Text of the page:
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Keeping it Green

7/1/2013

Margaret Cederoth and Tiffany Batac

 

Green is good. But given steep up-front construction and retrofitting costs and sometimes-anemic funding and endowment levels, it’s not always possible to build or retrofit a building to platinum LEED (Leadership in Energy and Environmental Design) standards. That doesn’t mean you give up—you just have to think more strategically.

Here’s a top 10 list of smaller but significant things that a campus can do to make sure its facilities maximize efficiency and minimize environmental impacts.

1. Use the Right Lights.

If a campus facility is still using the old T-12 type of fluorescent lighting that was developed in the 1930s, try converting to the newer LED (Light Emitting Diode) or T-8 fluorescent bulbs, which last longer and operate more efficiently. Switching from T-12 to T-8 lighting, for example, can save about $30 a year in energy use per light fixture.

2. Make Facilities Power Themselves.

Campuses are teeming with small-scale platforms for generating renewable energy. Examples include solar-powered street lights, parking meters, and canopies over parking structures. These can save you money, reduce your reliance on fossil fuels, and serve as a learning opportunity for students. Up-front costs can often be defrayed by specific endowments or outside investors.

3. Think Outside the Car.

For commuter campuses in particular, transportation is one of the largest sources of greenhouse gas emissions. Campuses can reduce these emissions, along with overall fuel consumption and costs, by offering distance-learning options or by providing supportive bicycle infrastructure (e.g., lanes, sharing/parking systems, and repair facilities) or car-sharing/ride-sharing options.

4. Don’t Let It Go Down the Drain.

Campus irrigation systems can use reclaimed water and weather-sensor systems to maximize water efficiency throughout the year. Irrigating lawns and landscaping with reclaimed water, which contains minerals and phosphates, eliminates the need for nitrogen-containing fertilizers, reducing nitrogen emissions and preserving valuable drinking water. Campuses can take this a step further by transitioning to landscapes that require little or no irrigation. Reclaimed water can also be channeled to a campus community garden.

5. Plant That Roof.

Replacing blank space with green space can reduce energy costs, absorb carbon dioxide, and improve air quality: Lay insulating sod and plants on roofs. Instead of one large retention pond, consider installing bioswales (rocklined channels screened with native grasses). Install continuous tree pits (sidewalk trenches planted with several trees). Plant median strips with shade trees when campus streets are upgraded. All of these will keep temperatures down in summer, manage storm-water runoff, and increase habitat.

6. Make Your Buildings Accountable.

When updating your buildings, build in performance criteria for mechanical systems. The improved performance will upgrade energy efficiency and provide a high return on investment. As part of the update, or even independently, campuses can take charge of their energy costs by moderating building temperatures. Insulating buildings, replacing windows, and securing any leaks in facades will all pay dividends. So will adjusting building thermostats: Up to 1 percent of heating costs can be saved for each degree the thermostat is turned up or down, depending on the season.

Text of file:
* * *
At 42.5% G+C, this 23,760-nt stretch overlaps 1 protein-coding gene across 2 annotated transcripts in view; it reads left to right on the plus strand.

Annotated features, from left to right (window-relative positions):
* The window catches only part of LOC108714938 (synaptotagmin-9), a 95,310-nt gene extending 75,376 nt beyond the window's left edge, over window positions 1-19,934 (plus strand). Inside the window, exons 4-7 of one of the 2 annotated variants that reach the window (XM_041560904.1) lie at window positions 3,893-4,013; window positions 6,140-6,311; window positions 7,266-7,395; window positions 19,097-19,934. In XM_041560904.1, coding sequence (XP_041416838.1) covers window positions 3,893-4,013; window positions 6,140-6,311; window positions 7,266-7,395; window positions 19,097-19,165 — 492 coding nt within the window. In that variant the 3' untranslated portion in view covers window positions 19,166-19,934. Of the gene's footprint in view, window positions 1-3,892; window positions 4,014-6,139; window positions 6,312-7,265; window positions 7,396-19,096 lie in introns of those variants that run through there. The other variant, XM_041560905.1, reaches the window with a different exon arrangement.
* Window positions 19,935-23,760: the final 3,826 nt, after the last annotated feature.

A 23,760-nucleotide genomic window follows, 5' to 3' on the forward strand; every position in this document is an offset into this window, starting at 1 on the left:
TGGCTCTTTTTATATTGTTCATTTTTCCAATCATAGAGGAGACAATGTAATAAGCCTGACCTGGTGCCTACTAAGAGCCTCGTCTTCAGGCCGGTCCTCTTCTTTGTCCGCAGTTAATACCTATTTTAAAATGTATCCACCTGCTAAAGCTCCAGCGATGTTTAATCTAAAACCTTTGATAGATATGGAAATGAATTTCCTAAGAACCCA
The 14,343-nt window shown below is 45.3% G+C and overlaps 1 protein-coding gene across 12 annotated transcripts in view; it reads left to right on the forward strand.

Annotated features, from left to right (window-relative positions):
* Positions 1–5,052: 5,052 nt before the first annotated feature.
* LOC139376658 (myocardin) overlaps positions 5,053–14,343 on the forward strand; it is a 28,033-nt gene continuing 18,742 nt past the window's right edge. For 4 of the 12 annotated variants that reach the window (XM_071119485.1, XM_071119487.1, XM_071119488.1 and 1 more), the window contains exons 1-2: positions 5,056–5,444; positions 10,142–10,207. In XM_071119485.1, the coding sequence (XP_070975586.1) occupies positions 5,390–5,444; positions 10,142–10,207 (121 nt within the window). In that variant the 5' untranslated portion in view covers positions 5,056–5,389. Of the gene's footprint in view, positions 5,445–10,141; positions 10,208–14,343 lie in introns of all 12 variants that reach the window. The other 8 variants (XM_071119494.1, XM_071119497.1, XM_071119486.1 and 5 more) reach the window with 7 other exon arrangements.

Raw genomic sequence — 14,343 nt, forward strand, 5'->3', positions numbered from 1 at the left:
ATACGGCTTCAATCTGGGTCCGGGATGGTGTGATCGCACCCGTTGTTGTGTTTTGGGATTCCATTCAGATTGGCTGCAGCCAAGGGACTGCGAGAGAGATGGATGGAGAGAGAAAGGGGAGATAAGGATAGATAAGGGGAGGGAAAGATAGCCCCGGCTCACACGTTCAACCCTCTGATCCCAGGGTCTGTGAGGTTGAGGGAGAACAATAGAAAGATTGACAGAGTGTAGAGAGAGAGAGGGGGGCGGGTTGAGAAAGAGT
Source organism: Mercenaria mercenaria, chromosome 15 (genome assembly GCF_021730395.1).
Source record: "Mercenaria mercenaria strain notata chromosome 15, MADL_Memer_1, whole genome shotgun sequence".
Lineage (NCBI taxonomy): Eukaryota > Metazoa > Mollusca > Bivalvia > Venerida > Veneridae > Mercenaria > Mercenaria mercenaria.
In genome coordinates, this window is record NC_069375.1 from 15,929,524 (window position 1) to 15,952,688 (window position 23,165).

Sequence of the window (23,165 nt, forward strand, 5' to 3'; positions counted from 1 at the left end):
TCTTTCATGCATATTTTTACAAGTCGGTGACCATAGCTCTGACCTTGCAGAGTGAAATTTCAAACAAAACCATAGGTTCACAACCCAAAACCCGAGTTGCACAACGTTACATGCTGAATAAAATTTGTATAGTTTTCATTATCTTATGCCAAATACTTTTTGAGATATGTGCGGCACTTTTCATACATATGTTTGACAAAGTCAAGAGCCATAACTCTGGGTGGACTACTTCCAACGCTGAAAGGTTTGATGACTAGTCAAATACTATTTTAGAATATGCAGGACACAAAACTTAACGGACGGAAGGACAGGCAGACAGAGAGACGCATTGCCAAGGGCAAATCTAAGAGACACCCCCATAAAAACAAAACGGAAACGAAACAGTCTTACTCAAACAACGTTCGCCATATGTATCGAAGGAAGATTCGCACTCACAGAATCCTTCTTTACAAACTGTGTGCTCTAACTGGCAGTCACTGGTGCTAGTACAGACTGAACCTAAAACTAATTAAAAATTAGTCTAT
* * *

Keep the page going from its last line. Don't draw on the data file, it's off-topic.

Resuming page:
7. Don’t Waste Waste.

As part of an integrated waste management plan, campuses can conserve paper by changing default printer settings to double-sided printing, selecting vendors that offer reduced-waste packaging and compostable materials, and ensuring that recycling, waste, and composting bins are easily accessible at all major facilities.

8. Make Parking Pay.

How does the cost of campus parking compare with other institutions and the surrounding area? If your campus has not increased the price of its parking in several years, it may be time to revisit the parking fee structure. Pricing is one of the most effective ways to change behavior: Raising parking prices is a good way to manage demand, encourage carpooling, and create a new funding source for alternative transportation options.

9. Heat Smarter.

Updating heating and cooling systems can cost more up front, but will also save you money over the long run. Instead of a single boiler or chiller for every building, consider using a system to convey steam or cool water to a set of buildings. Waste heat from cogeneration plants can also be used to heat campus pools. Even if money isn’t available for these bigger projects right now, you can start the planning process by identifying waste points and opportunities for efficiencies. That way, when funding becomes available, you can fast-track implementation.

10. Go Low Flow.

Save water, money, and energy by replacing taps, fixtures, and toilets with models that achieve significant flow rate reductions or that have the U.S. Environmental Protection Agency’s (EPA) WaterSense label, indicating that they meet the EPA’s water efficiency standards.

All of these recommendations will help your campus realize substantial cost savings and boost your environmental image. But to maximize the effect, help faculty and students understand how daily activities translate into water and energy costs and greenhouse-gas emissions: Developing a sustainability course program or incorporating sustainability into a current course can help jumpstart the next generation of sustainability leaders.

 
Margaret Cederoth is a sustainability manager and Tiffany Batac is a sustainability consultant, both at Parsons Brinckerhoff, a planning, engineering, and program- and construction-management firm.
 


 

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